We had the opportunity to speak with researchers and companies about the work being done in the US to improve production practices, to make better use of feed ingredients and limit nutrient excretion or waste.
“Historically, people in animal [production] and agriculture overall were skeptics around climate change … people felt it was a political game, a partisan game and to me, that was troublesome because it’s not that at all,” said Frank Mitloehner, professor, he University of California-Davis who spoke during the summit. “Climate change is happening, and while fossil fuel use is the number one culprit, by far, animal agriculture still has a role to play.”
“It’s not a major one, it’s a minor one, but it’s still a role to play,” he added.
At a time, when consumers are starting to make decisions about food purchases based on the product’s carbon footprint, it is “a troublesome situation” to have producers say they do not believe in climate change, he said.
Reducing methane emissions
The industry has been taking steps to understand the effects that livestock and poultry farming is having on the environment, said Mitloehner. Those influences have been quantified by species, production type and for feed.
In California, work is ongoing to address industry emissions including finding new ways to reduce the methane generated by cows using feed additives, he said.
“We must get farmers, we must get landowners to be partners in those efforts to reduce climate impacts,” he said. “Examples like the recent ones in California are encouraging because you see that if you do partner with them, they can actually really reduce climate pollutants that are short-lived in nature.”
Currently, an assessment by the US Environmental Protection Agency (EPA) considers that the combined agricultural and forestry industry provides a larger “sink” for greenhouse gases than they produce, he added.
'Doing more with less'
Looking at sustainability from a feed use perspective, within an animal’s feed, there are also several steps being taken to improve nutrient use and limit the excretion of waste minerals, said Mike Banks, poultry specialist, Ridley Feed Ingredients. His insights are not captured in our video above but we caught up with him at the show.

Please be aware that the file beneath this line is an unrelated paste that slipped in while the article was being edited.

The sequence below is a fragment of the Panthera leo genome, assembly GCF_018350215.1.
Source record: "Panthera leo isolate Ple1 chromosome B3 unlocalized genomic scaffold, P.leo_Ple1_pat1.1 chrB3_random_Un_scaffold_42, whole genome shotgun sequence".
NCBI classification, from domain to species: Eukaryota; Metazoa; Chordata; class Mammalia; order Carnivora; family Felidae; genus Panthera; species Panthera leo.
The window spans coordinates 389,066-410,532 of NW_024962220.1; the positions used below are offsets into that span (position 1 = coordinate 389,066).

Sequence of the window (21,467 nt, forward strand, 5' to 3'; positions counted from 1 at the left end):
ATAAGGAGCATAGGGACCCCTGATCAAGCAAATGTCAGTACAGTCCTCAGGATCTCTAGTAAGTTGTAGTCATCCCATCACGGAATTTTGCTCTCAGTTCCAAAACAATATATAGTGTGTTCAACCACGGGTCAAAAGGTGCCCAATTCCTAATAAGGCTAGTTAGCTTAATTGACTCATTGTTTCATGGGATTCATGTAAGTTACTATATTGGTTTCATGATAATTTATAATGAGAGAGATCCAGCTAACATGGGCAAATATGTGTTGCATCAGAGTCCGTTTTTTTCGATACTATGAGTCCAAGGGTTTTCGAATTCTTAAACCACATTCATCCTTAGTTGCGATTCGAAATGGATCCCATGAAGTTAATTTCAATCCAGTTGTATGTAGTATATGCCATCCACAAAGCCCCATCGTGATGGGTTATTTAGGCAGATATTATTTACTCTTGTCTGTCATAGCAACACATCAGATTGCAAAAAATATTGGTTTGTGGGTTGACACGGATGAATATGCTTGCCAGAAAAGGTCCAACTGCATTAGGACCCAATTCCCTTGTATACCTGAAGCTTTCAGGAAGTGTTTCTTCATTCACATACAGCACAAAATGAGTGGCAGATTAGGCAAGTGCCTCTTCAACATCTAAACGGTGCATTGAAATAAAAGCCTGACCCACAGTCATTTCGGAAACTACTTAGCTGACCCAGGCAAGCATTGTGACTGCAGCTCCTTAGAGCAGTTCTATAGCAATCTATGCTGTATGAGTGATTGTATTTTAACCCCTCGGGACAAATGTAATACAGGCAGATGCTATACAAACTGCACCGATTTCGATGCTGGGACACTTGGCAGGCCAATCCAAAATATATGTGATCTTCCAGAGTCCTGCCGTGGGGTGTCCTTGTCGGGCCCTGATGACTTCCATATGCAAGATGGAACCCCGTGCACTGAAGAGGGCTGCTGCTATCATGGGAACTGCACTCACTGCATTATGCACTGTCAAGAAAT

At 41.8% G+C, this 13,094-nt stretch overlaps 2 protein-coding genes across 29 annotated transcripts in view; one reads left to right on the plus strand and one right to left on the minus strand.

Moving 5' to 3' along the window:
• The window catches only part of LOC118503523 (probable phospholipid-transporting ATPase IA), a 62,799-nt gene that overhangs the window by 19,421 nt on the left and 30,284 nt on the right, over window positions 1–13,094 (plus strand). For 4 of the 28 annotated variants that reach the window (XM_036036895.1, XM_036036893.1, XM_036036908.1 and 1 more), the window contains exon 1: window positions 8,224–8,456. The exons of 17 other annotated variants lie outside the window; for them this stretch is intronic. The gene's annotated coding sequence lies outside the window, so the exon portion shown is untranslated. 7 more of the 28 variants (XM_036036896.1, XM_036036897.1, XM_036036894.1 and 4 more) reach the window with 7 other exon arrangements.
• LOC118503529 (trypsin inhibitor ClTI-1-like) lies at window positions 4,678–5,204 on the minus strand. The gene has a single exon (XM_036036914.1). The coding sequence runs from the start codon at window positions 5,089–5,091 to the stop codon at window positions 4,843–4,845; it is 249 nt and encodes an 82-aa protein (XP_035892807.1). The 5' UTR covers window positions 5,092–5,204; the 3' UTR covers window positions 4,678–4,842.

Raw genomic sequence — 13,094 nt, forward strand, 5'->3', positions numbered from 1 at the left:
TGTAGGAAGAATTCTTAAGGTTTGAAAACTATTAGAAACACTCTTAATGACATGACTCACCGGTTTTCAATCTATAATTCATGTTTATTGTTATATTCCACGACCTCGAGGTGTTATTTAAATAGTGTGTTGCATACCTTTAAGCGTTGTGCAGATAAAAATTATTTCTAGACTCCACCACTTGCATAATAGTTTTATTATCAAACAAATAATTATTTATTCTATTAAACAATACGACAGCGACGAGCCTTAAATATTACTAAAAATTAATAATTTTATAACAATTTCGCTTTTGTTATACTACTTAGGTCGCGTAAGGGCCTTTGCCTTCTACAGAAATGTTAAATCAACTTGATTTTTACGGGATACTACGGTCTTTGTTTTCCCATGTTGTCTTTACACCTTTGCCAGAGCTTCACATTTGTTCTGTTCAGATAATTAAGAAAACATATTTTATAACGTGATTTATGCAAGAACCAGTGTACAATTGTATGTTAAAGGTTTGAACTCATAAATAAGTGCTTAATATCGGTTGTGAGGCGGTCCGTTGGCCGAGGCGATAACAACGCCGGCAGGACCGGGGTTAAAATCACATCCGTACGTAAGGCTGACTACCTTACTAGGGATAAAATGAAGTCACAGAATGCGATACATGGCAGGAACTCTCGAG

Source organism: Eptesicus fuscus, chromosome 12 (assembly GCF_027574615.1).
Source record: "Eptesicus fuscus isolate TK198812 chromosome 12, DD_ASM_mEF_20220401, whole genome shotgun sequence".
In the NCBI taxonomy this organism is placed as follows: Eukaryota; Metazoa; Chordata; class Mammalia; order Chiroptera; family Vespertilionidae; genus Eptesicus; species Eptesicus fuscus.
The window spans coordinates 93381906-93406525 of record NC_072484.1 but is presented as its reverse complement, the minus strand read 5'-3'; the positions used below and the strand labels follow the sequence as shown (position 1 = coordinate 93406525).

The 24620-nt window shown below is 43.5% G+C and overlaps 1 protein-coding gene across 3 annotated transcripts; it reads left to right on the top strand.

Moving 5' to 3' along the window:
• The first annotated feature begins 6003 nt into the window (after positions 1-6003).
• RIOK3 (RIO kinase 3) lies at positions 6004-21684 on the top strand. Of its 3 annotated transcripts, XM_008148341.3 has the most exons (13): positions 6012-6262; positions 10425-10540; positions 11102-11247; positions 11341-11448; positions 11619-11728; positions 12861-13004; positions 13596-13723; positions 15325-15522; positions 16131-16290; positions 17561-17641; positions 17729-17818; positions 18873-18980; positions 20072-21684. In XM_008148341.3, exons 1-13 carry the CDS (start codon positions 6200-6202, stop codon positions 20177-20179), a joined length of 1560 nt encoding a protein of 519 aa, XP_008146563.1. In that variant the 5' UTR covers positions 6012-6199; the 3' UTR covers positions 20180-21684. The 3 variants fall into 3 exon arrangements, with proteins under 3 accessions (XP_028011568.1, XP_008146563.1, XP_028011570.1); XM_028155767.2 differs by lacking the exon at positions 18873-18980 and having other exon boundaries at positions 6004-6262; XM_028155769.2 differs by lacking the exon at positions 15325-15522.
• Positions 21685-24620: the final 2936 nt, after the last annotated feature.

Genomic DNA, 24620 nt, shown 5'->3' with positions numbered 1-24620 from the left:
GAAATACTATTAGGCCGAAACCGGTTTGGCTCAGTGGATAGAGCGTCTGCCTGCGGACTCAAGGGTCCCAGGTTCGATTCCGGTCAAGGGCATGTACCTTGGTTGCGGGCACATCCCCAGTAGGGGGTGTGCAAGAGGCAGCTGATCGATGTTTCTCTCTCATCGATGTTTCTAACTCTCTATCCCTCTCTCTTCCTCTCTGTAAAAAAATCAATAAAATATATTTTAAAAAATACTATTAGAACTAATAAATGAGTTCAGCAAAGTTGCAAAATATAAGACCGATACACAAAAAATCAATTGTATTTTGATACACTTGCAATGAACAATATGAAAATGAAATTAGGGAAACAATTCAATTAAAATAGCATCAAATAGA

“With feed additives, we’re able to do more with less, or do more with the same amount,” he said. Enzyme use in feed, for example, allows animals to access more of the nutrients contained within a diet.
“We’re able to release those nutrients and energy,” he said. “We’re taking these pieces of corn that were previously unusable by the animal and allowing it to be utilized.”
Improving the digestibility or access to the nutritional elements in a feed ingredient has also increased the number of by-products, like dried distiller’s grains with solubles (DDGS) that can be included in animal diets, he said.
Similarly, focusing on using more available mineral ingredients can limit waste and provide space in a diet for supplementation of other ingredients, Banks said. “When we have trace minerals that are available to the bird, we can feed five units, in other words, we don’t have to feed her 20 or 30 units like we did in the past.”
“We do have a responsibility, we are stewards,” he said. “This is one way we can help our customers to improve stewardship.”